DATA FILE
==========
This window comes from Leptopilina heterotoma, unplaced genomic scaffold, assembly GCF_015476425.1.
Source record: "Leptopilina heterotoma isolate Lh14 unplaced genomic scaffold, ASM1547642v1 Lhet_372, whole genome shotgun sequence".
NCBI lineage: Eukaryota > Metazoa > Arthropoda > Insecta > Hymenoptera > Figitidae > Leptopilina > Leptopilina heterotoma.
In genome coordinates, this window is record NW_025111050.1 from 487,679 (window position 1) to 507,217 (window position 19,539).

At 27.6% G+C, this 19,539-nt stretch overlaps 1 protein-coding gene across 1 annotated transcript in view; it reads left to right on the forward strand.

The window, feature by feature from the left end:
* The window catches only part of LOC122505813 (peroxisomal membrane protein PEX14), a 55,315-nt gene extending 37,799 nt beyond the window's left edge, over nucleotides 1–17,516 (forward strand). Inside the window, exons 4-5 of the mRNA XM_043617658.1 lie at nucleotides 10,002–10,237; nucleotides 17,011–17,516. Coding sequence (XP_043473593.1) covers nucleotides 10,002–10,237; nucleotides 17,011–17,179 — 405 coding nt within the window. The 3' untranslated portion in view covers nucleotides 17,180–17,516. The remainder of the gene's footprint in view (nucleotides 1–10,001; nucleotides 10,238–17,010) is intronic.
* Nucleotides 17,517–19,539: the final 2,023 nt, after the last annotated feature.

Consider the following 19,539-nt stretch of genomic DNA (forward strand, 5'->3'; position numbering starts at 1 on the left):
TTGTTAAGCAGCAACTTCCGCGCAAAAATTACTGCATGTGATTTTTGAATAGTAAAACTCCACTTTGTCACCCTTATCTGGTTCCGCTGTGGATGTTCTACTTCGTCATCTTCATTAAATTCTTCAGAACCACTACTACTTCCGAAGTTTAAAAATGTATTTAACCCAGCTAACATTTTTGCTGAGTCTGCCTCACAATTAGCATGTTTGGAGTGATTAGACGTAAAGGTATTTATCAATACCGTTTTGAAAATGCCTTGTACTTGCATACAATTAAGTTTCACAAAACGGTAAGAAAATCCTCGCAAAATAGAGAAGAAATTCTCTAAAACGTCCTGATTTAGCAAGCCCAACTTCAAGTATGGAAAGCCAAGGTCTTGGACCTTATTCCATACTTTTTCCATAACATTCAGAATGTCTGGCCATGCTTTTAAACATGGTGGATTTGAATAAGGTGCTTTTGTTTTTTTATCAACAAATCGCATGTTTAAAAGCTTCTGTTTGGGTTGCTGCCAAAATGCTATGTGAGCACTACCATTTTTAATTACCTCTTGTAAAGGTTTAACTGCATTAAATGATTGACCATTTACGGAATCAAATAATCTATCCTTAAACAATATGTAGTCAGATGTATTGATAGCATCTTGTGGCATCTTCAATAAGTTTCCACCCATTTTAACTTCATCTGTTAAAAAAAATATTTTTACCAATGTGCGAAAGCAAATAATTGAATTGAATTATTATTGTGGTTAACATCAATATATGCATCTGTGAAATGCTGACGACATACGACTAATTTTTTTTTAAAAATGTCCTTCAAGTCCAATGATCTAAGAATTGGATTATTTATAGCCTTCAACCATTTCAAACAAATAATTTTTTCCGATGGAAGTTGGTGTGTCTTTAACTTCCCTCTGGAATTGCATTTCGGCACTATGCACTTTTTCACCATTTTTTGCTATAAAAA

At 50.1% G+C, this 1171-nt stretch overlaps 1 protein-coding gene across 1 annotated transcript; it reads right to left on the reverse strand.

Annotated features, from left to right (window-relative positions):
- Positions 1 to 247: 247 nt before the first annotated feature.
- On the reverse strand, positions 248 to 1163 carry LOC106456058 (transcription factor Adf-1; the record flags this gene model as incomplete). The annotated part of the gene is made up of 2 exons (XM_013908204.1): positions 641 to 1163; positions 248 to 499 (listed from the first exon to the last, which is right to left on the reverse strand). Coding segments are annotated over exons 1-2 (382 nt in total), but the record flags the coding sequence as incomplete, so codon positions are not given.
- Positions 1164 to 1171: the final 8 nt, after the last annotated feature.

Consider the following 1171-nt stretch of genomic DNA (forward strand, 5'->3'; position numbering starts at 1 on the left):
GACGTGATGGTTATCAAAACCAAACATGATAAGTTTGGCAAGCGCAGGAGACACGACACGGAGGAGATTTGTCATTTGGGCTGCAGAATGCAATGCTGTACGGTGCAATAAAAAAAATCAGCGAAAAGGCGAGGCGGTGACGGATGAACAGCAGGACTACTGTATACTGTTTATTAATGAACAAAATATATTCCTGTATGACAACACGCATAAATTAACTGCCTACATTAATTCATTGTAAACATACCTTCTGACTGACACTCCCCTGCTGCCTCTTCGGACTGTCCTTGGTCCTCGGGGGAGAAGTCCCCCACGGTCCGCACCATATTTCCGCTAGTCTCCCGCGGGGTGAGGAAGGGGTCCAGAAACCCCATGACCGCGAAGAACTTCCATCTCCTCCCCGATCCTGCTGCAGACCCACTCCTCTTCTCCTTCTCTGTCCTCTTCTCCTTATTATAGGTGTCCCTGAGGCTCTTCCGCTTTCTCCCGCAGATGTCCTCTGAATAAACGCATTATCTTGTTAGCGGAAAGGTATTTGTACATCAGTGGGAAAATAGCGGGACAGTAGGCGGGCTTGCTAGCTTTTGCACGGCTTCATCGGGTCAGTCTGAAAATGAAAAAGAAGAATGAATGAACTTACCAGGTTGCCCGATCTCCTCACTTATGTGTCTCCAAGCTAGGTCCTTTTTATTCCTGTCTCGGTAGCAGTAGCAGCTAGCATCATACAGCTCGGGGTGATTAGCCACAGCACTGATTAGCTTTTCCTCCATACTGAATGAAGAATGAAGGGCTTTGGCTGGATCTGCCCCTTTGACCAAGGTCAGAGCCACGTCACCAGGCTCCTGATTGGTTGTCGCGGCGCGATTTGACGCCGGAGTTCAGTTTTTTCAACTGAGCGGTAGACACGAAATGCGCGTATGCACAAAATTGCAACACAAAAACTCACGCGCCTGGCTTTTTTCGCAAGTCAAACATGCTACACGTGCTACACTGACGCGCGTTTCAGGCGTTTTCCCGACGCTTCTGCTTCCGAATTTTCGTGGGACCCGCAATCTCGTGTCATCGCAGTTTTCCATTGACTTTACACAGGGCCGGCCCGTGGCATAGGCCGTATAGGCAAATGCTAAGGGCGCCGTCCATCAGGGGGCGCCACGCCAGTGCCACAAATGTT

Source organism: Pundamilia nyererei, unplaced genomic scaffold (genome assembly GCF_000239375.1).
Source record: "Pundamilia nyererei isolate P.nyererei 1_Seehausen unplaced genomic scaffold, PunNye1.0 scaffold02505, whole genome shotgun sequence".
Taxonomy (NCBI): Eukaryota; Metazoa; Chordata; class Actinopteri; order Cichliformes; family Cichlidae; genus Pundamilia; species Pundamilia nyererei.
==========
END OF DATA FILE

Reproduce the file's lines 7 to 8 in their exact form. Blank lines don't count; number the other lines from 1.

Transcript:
* The window catches only part of LOC122505813 (peroxisomal membrane protein PEX14), a 55,315-nt gene extending 37,799 nt beyond the window's left edge, over nucleotides 1–17,516 (forward strand). Inside the window, exons 4-5 of the mRNA XM_043617658.1 lie at nucleotides 10,002–10,237; nucleotides 17,011–17,516. Coding sequence (XP_043473593.1) covers nucleotides 10,002–10,237; nucleotides 17,011–17,179 — 405 coding nt within the window. The 3' untranslated portion in view covers nucleotides 17,180–17,516. The remainder of the gene's footprint in view (nucleotides 1–10,001; nucleotides 10,238–17,010) is intronic.
* Nucleotides 17,517–19,539: the final 2,023 nt, after the last annotated feature.